This point-of-sale cardboard poster would have been from a dairy late 1970s-early 1980s and is courtesy of Mike Davidson (Kiwigame on Flickr) and edited by me to bring it back closer to original form.

ETA was another one of those brands like Sanitarium, Frosty Boy, Woolworths, and many more – which although started off or remained as the same company – more or less separated their trans-Tasman concerns early on and from there developed fairly independently.
ETA seems to have remained under Griffin’s wing until recently when Brittania Foods NZ Ltd, an Indian-based company which entered into a dairy concern partnership with Fonterra starting in 2001, acquired the brand. However according to the official site the product is still being manufactured by Griffin’s to date, probably under a licensing deal.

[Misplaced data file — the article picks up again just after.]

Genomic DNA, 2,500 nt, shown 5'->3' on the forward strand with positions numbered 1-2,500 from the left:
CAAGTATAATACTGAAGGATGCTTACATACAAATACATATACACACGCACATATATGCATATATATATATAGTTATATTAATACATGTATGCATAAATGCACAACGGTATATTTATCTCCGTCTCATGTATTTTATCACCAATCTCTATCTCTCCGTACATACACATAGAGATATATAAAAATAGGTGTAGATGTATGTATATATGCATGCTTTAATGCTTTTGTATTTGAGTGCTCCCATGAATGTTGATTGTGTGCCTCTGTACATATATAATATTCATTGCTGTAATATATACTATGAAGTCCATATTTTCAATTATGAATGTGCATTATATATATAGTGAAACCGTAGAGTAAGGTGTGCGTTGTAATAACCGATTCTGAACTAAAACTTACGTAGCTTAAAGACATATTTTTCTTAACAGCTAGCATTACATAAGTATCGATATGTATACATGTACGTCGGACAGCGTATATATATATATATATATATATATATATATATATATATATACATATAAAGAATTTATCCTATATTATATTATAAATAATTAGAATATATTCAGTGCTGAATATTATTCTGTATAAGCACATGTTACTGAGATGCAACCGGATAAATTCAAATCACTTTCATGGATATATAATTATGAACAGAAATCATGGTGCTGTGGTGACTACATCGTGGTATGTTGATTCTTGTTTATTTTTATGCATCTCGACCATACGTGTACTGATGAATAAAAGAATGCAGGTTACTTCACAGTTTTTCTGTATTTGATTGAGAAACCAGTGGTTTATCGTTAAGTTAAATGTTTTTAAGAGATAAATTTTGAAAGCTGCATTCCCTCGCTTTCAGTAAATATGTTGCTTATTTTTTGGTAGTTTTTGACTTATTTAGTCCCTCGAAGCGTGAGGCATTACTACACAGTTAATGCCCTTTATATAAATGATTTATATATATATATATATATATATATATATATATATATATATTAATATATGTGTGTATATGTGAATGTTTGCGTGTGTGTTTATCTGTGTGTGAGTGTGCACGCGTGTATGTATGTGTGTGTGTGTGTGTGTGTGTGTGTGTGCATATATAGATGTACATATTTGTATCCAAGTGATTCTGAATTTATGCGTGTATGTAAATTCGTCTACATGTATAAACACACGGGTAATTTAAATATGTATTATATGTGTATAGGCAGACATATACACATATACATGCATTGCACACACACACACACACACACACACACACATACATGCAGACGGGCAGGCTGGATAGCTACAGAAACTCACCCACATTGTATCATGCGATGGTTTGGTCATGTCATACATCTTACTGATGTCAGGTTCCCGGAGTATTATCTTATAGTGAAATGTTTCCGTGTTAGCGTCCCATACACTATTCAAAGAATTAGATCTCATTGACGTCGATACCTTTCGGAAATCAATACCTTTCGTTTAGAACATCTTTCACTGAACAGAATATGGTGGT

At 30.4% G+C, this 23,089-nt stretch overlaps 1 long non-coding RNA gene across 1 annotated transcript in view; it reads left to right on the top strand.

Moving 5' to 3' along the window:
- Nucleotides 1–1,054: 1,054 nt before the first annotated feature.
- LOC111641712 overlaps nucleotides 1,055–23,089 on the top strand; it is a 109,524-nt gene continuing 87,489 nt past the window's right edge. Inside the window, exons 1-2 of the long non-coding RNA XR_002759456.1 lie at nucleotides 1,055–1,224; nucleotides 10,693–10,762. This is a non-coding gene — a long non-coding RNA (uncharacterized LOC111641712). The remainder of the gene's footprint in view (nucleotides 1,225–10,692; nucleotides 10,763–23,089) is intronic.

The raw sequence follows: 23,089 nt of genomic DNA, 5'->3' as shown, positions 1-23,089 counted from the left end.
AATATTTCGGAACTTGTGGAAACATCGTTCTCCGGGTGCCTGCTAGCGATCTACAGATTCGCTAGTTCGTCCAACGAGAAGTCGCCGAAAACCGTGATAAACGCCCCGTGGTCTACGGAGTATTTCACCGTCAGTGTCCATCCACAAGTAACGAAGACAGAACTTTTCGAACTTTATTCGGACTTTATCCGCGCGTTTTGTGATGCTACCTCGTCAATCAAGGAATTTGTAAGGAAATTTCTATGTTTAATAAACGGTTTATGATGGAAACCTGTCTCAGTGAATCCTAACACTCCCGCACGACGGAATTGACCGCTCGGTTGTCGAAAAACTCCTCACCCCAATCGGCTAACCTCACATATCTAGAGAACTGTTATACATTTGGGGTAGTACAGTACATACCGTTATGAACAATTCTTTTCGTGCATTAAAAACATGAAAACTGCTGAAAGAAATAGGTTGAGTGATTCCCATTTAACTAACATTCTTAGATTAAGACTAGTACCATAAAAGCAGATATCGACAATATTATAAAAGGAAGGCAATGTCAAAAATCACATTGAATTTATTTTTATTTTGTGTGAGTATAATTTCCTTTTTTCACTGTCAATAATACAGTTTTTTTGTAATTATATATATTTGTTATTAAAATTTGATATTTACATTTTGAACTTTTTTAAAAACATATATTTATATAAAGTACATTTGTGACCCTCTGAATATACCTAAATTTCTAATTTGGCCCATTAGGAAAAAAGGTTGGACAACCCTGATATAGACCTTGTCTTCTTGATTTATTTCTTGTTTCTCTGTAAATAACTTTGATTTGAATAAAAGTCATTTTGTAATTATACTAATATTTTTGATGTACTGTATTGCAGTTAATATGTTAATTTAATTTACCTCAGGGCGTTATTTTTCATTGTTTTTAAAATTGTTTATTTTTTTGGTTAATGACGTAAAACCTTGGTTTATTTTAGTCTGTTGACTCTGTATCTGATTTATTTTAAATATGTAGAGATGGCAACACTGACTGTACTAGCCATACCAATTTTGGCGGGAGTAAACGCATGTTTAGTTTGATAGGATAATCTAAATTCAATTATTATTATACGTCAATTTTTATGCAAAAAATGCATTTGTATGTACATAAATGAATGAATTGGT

Big Cheese: The Dormer-Beck Agency

In Anacin, Biscuits, Butland Industries, Campaign Advertising, Carlton Carruthers Du Chateau agency, Charles Haines agency, Chesdale Cheese, Clifton Firth, Dick Frizzell, Dormer-Beck, Four Square Supermarkets, Gregg's, Griffin’s, J. Ilott Agency, J. Inglis Wright Agency, John Wyeth NZ Ltd, Kolynos toothpaste, Pam's Products, Reckitt and Colman, Saatchi & Saatchi, Television Advertisement, The Harvey Cameron Agency, Waikato Ales on December 24, 2011 at 10.46

Still from a Chesdale TV advertisement by Dormer-Beck in 1966